The increasingly heated UK press regulation debate continued this week. Yesterday saw former PCC chair, Sir Christopher Meyer, appear on BBC Two’s Daily Politics Show, to defend the body, with criticisms offered by Roy Greenslade.
And here’s an update from an event a few weeks ago during which the Independent’s editor, Roger Alton – a former PCC member – defended the body at a debate hosted at the Frontline Club (reported at this link by Press Gazette). The event is still well worth a watch if you have the time, with a mixed line-up led by Radio Four Media Show’s Steve Hewlett.
Alton, along with Steven Barnett, special advisor for the Media Standards Trust report ‘A More Accountable Press, Part One’, and Albert Scardino, the broadcaster and commentator, hotly debated the current state of affairs.
Alton: “I don’t want to be the only person live on the web speaking up for the PCC.”
Debate host Steve Hewlett said that the PCC had been invited to participate but had chosen not to. Following the claim up, Journalism.co.uk asked PCC director Tim Toulmin why not. He said it was for a couple of reasons:
“First, we are focusing on the select committee inquiry at the moment, and think that the time to debate these big issues is within the context of their report, which of course is a more serious enterprise than the Media Standards Trust’s effort. Secondly, our dealings so far with the MST have shown them to be rude and not particularly well informed – which may sound harsh, but is a reason for not wanting to spend a precious evening being further exposed to their nonsense.”
That’s straight from the press regulation horse’s mouth.
Alton had also been particularly candid and, erm, descriptive in his language during the event – especially before he realised it was going out live. For example:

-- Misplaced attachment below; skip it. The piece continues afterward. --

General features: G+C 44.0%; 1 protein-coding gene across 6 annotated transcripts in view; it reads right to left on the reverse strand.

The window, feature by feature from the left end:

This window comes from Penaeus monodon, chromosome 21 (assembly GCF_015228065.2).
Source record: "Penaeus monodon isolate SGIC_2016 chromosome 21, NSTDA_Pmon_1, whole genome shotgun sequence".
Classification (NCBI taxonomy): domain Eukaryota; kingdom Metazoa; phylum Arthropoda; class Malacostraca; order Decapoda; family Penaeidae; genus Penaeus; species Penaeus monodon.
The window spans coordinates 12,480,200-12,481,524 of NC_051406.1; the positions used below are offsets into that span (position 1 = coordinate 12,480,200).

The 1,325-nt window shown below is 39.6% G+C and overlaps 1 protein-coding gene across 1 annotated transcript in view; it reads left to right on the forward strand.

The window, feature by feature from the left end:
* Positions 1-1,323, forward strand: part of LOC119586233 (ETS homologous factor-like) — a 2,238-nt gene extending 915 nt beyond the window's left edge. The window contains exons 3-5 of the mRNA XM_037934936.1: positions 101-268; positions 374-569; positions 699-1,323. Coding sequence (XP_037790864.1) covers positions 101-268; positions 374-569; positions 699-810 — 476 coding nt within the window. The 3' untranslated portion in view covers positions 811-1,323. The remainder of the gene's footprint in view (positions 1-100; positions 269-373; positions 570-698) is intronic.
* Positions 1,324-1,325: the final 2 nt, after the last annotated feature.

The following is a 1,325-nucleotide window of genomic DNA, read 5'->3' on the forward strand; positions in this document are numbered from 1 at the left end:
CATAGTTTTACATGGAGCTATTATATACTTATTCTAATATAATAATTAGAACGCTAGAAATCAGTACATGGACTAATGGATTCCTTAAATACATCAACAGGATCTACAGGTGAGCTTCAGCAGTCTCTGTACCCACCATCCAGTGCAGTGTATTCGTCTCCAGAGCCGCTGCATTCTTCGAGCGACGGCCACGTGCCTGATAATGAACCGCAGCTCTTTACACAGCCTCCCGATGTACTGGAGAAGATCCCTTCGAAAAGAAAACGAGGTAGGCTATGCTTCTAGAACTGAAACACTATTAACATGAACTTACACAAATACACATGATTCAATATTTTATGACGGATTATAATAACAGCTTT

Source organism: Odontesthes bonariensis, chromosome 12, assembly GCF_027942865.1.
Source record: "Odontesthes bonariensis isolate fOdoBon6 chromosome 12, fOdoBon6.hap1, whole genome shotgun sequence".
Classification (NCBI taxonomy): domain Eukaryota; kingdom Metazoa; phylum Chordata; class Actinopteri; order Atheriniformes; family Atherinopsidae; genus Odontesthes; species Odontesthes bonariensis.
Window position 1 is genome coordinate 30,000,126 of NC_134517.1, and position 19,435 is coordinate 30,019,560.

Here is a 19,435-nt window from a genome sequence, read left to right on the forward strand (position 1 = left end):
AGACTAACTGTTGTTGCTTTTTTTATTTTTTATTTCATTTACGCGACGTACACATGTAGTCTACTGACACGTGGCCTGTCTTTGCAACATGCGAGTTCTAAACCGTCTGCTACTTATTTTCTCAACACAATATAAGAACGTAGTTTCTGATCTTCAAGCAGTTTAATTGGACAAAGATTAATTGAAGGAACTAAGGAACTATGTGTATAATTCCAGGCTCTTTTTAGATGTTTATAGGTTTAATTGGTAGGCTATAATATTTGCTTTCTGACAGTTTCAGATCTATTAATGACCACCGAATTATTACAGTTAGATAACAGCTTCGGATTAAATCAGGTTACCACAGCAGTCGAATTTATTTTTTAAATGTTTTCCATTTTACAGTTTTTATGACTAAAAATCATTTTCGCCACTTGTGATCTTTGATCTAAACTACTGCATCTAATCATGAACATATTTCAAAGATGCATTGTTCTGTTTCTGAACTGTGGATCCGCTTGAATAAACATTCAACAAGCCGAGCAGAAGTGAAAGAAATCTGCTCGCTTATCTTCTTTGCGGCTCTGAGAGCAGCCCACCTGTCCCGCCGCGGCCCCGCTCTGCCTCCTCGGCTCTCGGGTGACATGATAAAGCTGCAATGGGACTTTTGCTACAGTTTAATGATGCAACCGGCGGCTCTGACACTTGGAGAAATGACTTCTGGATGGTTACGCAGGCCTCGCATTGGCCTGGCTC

Alton: “The McCanns was a thing of such astonishing ghastliness by the press, you do indeed feel like viscerating your own bladder with it. I mean, it’s absolutely awful. But you can’t say the whole industry is fucked (…) What’s the basis for this conversation? It’s fairly confidential?”
Hewlett: “It’s being confidentially live broadcast…”
Alton’s face as he looks up to the camera, shown below:
Broadcaster and writer Steve Hewlett offered his take on the debate to Journalism.co.uk at the end of the Frontline event. For Hewlett, the issue is maintaining freedom of expression. “I think the press has always been disliked and it’s always been held in low regard (…) journalists may just be bottom feeders, but democracy is needed. You wouldn’t expect the press to be popular and well-thought of and I’m not surprised by that.”
“Multiplicity of regulation is one of the things that guarantees freedom of expression in a country that is prone to regulating everything out of existence if it can,” he told Journalism.co.uk.
“The last thing you’d want is everyone regulated in the same way,” he added.
Robert Peston is able to have freedom in his BBC blog, but he also has quite a lot of restrictions on what he can say, Hewlett added. “For example, the level of proof the BBC will insist is at a higher level than many of their City [correspondent] counterparts [in newspapers].
“Traditional media that don’t deliver value are going to go out of business,” Hewlett said, adding that there are ‘probably one too many papers’ in the UK.
Hewlett said that the Media Standards Trust had ‘opened the door’ to criticism by the PCC in its review of UK press regulation, for which it consulted an independent peer review group for part one of the ‘A More Accountable Press’ report.
“If you look at the statistics [cited in the report] it’s so easy to question,” Hewlett said, referring to specific examples in the report – for example, that ‘only 0.7 per cent of complaints are adjudicated on’. But, Hewlett said, that omits complaints dealt with by mediation rather than adjudication and complaints that are on the same issue.
While saying that he ‘held no candle’ for the PCC at all, Hewlett said the fact the MST’s authors had been ‘partial’ in the way they presented their data, and that they didn’t raise issues with the PCC prior to publication led to an ‘open goal’ for Sir Christopher Meyer and the PCC, who were able to say the report was partial, misleading and that the PCC hadn’t been appropriately consulted.